Even though the diesel engine has a lot of negative press due the the NO2 (nitrous oxide) emissions and the impact that has on our health, in the short term, diesel is here to stay, especially with people doing high mileage, motorway driving and towing.
The new tougher government penalties for city driving are being rolled out across the country. However this is for older diesel engines not the new Euro 6 compliant engines.
Without doubt, Petrol remains the most popular engine. As a general rule they are cheaper to buy and lease than hybrids, electric and diesel. But you may have noticed, petrol is certainly cheaper at the fuel pump.
For shorter journeys petrol is the favoured option as they have greater fuel efficiency
As electric vehicles (EVs) become more mainstream the production costs are dropping, consequently they are becoming more affordable to lease and buy. The cars are better for the environment with zero exhaust emissions. AS technology gets better so does the range of these vehicles
If you have off road parking, being able to charge at home is cost efficient, very simple and normally fast. You may also be eligible for a grant to get a home charging unit installed. Maintenance costs are a lot lower as there are less moving parts subject to wear and tear.
Plug-In Hybrid or PHEV as they are often referred to, run on both conventional engines and battery, however they take away the range anxiety that pure EVs can give. The electric motor alone usually gives around 30 miles of charge so plenty for the average commute to work. At the moment there are only a few mainstream manufacturers offering PHEVs as part of their line up. PHEVs differ from conventional hybrids as the electric motor tends to run most of the time until its needs recharging. Then the cars combustion engine will take over, seamlessly.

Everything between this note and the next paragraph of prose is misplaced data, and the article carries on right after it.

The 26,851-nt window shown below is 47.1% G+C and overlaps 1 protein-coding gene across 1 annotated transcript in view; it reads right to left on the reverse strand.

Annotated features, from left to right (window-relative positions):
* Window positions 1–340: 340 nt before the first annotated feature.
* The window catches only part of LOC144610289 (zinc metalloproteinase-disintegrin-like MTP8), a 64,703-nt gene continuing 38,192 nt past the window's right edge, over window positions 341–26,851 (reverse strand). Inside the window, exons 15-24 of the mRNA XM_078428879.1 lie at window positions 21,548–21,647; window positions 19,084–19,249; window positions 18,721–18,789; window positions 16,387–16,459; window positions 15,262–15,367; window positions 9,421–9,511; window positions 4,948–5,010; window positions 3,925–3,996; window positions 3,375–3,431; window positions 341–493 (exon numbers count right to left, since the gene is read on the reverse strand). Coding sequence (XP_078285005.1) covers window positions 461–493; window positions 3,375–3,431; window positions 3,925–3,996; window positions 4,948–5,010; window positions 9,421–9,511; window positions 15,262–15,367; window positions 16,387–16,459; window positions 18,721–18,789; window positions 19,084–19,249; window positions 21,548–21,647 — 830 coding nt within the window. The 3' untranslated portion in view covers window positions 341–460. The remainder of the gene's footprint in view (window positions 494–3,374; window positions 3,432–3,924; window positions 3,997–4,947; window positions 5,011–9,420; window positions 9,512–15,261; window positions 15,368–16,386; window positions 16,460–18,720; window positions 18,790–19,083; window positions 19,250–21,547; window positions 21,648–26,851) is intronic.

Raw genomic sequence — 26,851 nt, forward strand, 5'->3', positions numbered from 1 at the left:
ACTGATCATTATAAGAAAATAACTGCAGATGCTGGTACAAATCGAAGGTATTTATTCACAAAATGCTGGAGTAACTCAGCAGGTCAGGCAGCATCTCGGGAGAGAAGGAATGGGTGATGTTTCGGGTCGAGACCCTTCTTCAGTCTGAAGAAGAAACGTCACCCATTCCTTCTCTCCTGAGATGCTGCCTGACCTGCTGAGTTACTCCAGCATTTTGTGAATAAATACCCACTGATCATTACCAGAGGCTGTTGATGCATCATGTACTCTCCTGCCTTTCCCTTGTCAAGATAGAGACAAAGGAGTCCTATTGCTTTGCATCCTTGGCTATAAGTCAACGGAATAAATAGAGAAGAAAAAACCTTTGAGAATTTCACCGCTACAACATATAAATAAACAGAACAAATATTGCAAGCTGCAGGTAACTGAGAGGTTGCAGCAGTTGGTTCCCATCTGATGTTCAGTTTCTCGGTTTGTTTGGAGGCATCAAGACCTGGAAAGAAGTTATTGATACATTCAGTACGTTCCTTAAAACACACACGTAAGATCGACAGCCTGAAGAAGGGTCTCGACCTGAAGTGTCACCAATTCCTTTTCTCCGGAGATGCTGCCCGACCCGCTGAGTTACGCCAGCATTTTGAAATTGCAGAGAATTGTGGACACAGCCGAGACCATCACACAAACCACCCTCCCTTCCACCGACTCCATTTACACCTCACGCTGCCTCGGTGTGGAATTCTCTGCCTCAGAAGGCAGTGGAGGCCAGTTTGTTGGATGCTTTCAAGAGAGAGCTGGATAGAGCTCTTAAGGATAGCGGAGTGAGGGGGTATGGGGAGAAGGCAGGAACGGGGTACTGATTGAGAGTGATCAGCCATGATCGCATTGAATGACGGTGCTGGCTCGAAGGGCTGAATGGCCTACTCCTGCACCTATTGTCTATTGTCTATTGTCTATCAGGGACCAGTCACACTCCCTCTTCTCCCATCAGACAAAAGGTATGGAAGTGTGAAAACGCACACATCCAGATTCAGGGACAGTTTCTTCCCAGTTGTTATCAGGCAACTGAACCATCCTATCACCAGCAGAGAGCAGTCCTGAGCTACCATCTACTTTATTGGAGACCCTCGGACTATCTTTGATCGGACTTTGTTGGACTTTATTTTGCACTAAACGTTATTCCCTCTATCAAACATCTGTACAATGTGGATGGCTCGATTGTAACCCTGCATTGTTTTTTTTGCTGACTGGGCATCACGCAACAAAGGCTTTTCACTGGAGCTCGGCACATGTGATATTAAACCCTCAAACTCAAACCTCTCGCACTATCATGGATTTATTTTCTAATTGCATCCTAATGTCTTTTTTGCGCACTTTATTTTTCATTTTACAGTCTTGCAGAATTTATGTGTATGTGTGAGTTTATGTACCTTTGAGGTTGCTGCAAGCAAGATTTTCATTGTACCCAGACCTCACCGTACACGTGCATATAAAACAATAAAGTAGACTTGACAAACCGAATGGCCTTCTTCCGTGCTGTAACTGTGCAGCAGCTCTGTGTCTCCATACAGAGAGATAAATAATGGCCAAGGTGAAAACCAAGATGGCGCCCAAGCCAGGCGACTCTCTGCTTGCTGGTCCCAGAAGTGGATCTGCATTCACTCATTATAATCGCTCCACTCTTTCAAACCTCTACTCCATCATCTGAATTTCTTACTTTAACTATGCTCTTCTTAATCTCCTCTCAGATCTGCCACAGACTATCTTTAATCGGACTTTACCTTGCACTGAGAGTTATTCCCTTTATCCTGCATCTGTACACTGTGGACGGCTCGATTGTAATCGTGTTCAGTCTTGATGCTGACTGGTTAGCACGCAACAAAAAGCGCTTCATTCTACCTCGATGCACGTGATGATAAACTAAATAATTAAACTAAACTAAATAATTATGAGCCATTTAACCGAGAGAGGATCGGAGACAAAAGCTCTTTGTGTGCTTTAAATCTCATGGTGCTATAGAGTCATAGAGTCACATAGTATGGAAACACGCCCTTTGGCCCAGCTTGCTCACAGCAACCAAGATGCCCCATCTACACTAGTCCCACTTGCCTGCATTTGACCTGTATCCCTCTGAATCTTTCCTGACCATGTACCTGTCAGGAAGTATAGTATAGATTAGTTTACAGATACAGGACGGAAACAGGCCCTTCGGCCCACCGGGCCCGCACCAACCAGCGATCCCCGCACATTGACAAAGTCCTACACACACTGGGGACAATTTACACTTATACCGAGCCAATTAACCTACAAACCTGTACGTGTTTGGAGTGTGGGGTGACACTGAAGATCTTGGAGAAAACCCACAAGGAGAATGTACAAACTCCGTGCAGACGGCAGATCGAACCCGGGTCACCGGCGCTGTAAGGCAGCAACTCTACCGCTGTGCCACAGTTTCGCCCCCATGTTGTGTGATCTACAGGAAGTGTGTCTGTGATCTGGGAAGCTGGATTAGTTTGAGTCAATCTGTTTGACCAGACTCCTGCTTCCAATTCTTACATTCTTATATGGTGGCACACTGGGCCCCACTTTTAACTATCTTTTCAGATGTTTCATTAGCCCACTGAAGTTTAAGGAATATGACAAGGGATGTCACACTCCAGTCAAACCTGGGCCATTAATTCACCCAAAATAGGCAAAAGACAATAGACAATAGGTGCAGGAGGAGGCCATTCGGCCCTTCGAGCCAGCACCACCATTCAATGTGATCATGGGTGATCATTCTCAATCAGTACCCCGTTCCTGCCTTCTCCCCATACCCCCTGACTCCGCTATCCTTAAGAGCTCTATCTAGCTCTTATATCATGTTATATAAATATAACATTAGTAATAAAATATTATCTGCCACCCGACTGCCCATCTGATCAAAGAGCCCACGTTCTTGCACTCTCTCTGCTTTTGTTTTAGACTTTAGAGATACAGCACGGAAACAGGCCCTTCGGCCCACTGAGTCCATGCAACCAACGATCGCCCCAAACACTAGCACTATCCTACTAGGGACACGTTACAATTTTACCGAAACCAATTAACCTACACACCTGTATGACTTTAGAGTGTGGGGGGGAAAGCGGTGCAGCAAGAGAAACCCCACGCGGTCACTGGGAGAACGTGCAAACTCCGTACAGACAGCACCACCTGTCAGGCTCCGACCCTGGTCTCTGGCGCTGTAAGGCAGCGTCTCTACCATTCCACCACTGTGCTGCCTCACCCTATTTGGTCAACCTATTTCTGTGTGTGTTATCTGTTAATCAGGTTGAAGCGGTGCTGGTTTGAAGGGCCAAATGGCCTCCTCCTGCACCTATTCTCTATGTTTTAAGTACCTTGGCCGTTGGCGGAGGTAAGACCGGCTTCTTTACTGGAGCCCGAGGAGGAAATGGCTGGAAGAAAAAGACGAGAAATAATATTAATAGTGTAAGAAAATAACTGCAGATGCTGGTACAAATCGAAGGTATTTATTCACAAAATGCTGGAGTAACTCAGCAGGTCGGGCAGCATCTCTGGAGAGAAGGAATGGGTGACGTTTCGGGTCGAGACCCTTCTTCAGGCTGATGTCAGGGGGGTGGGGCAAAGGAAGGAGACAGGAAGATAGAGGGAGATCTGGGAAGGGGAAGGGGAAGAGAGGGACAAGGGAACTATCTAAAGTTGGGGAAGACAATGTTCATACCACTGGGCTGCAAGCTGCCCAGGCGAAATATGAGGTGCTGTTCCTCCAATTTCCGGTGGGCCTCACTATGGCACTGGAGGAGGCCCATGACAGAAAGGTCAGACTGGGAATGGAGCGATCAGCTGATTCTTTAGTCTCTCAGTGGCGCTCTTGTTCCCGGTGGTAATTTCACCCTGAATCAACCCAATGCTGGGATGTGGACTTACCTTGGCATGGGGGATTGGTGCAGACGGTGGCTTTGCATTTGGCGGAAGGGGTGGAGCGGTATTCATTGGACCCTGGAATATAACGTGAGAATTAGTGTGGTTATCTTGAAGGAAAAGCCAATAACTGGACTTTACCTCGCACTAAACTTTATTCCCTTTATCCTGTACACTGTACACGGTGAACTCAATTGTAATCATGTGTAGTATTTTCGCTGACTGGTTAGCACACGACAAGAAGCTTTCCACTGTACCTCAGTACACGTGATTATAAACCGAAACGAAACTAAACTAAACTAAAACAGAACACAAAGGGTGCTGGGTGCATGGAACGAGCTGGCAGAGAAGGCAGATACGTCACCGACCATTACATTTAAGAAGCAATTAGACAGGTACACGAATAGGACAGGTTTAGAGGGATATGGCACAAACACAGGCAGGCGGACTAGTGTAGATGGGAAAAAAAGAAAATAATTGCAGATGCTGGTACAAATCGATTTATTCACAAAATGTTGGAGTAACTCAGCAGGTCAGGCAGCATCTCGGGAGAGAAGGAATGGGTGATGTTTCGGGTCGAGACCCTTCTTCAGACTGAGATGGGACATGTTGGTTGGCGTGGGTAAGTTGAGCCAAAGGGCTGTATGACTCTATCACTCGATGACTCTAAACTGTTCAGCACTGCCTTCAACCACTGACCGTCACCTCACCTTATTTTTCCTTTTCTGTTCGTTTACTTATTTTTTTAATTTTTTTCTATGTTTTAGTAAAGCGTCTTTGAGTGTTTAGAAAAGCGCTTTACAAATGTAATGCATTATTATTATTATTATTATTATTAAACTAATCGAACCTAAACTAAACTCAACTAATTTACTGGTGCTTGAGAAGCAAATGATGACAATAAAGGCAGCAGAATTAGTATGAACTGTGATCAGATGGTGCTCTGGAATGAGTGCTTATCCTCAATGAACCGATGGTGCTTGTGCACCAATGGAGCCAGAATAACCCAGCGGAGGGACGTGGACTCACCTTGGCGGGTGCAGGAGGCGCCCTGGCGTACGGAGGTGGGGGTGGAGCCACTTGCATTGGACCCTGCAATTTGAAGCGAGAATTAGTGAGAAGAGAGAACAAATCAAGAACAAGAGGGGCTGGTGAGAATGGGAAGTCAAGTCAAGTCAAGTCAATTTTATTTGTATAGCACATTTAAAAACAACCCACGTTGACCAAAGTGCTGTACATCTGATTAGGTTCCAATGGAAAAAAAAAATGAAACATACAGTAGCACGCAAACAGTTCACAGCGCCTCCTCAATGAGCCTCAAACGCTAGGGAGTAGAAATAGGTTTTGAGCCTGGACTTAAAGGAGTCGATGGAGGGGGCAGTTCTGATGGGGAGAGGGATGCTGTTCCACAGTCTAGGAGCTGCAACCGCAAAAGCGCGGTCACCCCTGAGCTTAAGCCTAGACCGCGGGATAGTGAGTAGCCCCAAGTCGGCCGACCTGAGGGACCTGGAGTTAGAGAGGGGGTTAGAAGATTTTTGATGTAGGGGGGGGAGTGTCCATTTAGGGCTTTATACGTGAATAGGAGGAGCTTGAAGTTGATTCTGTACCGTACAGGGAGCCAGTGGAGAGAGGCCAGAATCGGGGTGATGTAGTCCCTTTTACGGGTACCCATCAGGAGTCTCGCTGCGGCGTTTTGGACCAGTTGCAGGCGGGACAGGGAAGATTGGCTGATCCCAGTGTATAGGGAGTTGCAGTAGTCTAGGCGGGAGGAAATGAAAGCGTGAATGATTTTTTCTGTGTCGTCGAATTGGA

A traditional hybrid has an electric motor and a combustion engine. To re-charge the battery the vehicle uses two techniques to recharge, regenerative braking and the electrical generator. With regenerative braking, the car uses the heat and kinetic energy that normally dissipates with braking and turns it into electrical energy to be stored in the battery. The electrical generator runs directly off the engine.
Traditional hybrids will run on the battery at low speeds and seamlessly switch across to the combustion engine at higher speeds. Driven correctly, the hybrid is a very fuel efficient car